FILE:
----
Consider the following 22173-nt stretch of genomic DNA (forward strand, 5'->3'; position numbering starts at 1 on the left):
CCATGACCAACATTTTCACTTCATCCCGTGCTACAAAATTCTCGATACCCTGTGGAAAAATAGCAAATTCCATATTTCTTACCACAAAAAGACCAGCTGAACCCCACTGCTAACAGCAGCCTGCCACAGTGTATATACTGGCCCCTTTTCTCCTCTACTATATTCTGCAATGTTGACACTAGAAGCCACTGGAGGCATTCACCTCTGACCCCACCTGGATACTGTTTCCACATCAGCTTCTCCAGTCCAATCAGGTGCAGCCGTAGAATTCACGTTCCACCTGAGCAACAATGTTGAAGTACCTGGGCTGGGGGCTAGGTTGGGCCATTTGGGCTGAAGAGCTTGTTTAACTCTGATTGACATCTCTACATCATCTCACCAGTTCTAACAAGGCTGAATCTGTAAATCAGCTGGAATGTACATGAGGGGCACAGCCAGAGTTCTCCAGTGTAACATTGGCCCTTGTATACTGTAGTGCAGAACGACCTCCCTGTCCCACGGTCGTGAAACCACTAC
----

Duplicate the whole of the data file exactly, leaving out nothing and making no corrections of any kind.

Consider the following 22173-nt stretch of genomic DNA (forward strand, 5'->3'; position numbering starts at 1 on the left):
CCATGACCAACATTTTCACTTCATCCCGTGCTACAAAATTCTCGATACCCTGTGGAAAAATAGCAAATTCCATATTTCTTACCACAAAAAGACCAGCTGAACCCCACTGCTAACAGCAGCCTGCCACAGTGTATATACTGGCCCCTTTTCTCCTCTACTATATTCTGCAATGTTGACACTAGAAGCCACTGGAGGCATTCACCTCTGACCCCACCTGGATACTGTTTCCACATCAGCTTCTCCAGTCCAATCAGGTGCAGCCGTAGAATTCACGTTCCACCTGAGCAACAATGTTGAAGTACCTGGGCTGGGGGCTAGGTTGGGCCATTTGGGCTGAAGAGCTTGTTTAACTCTGATTGACATCTCTACATCATCTCACCAGTTCTAACAAGGCTGAATCTGTAAATCAGCTGGAATGTACATGAGGGGCACAGCCAGAGTTCTCCAGTGTAACATTGGCCCTTGTATACTGTAGTGCAGAACGACCTCCCTGTCCCACGGTCGTGAAACCACTAC